NishaFifteen years ago the one-man-army theme used to be much in vogue. By recreating the ‘expected’ experience from the past Shiva comes up with a reasonably unexpected thrill of what used to be the expected not so long ago.

Remember Amitabh Bachchan making long lingering strides into the villain’s den in Zanjeer to reduce his adversaries to pulp?

Welcome to the world of ‘pulp friction’. The stakes are high. Saving the country, no less. Each time our super-cop walks into the feverish frames the soundtrack comes alive chanting his oath for induction into the police force. Ilaiyaraja background music is flush with ominous chants and wails.

Blood-curdling? Sometimes. Mostly , just creating a specific ambience for the hero to male leonine leaps over time and space.

This police story has plenty of force, most of it generated from the way Varma cuts the old-as-the-hills material into a newly- rejuvenated shape.

The editing (Nipun Gupta & Amit Parmar) is first�rather, fist-rate. Sound of slapping cheeks and cracking bones rent the soundtrack creating a reverberating sensation of retaliatory violence meant to combat malignant violence.

The action is swiftly and smoothly vindictive. �.Shiva in the den, Shiva in the departmental store, Shiva on a construction site , Shiva in a middleclass food-joint (run by cine-buff Ninad Kamath who corny does take -offs on Sanjay Dutt, Rajnikanth and what have you) �

The one-man-show-off idea gets its definition mainly from the fist.

Interestingly you seldom see Shiva combating evil with the gun. Bare hands are used to slap his adversaries to a groveling mass of terror�that’s the way it works. The quieter moments shared with the journalist-gilrfriend Sandhya (Nisha Kothari, lips full of quivering indignation) are relatively less effective.

Each time the courtship happens you wait with an indulgent smile to let the high-octane action begin.

Interestingly the encounters with the main Arun Gawle-inspired gangster-turned-politician villain Bappu (Upendra Limaye) are all done-to-bludgeoning death , re revivified by Varma’s excellent command over the language of seething implosive rage (seen earlier to great advantage in his berst works Satya, Company and Sarkar).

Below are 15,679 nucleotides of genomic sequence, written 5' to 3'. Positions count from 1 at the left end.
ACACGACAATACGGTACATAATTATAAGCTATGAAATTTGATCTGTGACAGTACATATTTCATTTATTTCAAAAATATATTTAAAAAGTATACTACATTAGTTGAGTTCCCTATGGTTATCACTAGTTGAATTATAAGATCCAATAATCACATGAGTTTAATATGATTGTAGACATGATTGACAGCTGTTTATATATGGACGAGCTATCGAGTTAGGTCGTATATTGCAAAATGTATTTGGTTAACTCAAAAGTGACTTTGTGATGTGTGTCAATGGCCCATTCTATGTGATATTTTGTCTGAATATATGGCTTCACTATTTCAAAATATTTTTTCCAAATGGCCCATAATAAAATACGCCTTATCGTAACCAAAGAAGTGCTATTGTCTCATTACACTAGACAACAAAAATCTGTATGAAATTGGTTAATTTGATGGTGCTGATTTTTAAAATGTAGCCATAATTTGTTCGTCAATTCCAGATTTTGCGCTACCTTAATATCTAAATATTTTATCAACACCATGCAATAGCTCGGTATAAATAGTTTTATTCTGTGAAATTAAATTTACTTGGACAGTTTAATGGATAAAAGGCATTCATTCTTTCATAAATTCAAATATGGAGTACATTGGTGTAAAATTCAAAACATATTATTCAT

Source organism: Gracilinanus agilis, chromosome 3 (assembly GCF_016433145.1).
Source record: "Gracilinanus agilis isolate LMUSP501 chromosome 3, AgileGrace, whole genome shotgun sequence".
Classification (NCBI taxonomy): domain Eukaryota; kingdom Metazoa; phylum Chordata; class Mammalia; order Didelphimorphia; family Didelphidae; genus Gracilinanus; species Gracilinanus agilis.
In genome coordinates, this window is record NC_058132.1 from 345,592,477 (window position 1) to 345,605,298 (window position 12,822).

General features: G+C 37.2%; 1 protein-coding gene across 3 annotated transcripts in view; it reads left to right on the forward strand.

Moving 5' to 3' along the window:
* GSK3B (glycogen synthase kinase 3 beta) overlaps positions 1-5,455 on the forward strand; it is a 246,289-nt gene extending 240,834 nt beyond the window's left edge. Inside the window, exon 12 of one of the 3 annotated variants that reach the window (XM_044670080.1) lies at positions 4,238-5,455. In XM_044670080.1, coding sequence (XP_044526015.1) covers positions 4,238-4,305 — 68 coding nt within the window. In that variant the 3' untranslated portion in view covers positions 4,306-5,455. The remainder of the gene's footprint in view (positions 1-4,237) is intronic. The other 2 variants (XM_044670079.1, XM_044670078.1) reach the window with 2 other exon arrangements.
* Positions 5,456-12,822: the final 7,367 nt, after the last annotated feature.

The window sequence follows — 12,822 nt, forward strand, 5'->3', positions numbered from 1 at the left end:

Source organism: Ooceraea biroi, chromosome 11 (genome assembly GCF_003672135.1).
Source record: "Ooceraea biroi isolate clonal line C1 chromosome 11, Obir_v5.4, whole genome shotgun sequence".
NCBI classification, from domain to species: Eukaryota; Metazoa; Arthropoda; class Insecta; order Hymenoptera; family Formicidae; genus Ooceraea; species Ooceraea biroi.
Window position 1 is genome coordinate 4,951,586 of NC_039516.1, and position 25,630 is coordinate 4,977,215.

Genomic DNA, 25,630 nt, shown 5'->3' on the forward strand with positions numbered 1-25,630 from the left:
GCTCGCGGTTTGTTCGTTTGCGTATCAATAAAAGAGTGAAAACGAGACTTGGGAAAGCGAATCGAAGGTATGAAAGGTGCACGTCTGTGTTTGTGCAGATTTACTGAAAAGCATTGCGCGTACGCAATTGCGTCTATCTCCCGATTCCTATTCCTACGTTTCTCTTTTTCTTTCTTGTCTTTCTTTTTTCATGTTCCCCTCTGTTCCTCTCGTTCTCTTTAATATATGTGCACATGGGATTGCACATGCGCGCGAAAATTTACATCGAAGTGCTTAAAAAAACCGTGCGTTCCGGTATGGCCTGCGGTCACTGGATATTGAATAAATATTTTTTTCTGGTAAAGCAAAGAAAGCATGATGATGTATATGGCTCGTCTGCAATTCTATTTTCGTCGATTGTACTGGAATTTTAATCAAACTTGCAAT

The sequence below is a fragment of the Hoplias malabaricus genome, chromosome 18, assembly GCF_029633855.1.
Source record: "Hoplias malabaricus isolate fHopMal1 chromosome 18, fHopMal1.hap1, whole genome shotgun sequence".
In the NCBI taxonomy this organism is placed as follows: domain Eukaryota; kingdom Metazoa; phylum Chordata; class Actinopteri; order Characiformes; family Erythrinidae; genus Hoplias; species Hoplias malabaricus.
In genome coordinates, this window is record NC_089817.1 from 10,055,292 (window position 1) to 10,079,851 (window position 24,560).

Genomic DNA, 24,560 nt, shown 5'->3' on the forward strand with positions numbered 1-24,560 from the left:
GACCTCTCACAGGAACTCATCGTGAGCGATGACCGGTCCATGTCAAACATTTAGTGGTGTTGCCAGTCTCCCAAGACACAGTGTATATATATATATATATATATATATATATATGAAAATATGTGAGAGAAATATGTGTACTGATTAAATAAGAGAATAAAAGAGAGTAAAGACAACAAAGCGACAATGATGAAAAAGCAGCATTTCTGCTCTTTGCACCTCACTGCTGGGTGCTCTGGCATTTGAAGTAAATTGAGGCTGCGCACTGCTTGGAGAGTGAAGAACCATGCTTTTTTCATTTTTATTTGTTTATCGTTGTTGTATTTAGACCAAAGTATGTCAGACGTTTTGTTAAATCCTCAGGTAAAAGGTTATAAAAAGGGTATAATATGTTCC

Mohit Ahlawat speaks little, fight frequently. His forte is reticent retribution. The real heroes are the action directors (twin brothers Ram Lakman who also play climactic parts in the film). The stunts are purely 1980s , with loads of new-millennium attitude thrown in.

You won’t think much of the world-weary story. But there’s a kind of old-world charm about this street-smart bone-cruncher which hits you in the solar-plexus with its message of a cleansing chemical.

At the end of it, you aren’t looking at Shiva bringing down the crime graph in the city. You’re looking instead at Varma’s clenched narrative that sweeps across the concrete jungle in overt gestures of ruthless vindication.

The performers include Ramu’s usual suspects like Zakir Husain (Corrupt Cop), and Shereveer Vakil (Ruthless Goon). Dilip Prabhavalkar lately a hit as Gandhiji in Lage Raho Munnabhai will shock you as a corrupt Home Minister. Actors often do that. They change characters.

But the real shocker is the old-fashioned narrative. You’ve seen the cop doing his deadly justice �act to death. That doesn’t stop Ram Gopal Varma for socking it in our face one more time. With velocity.

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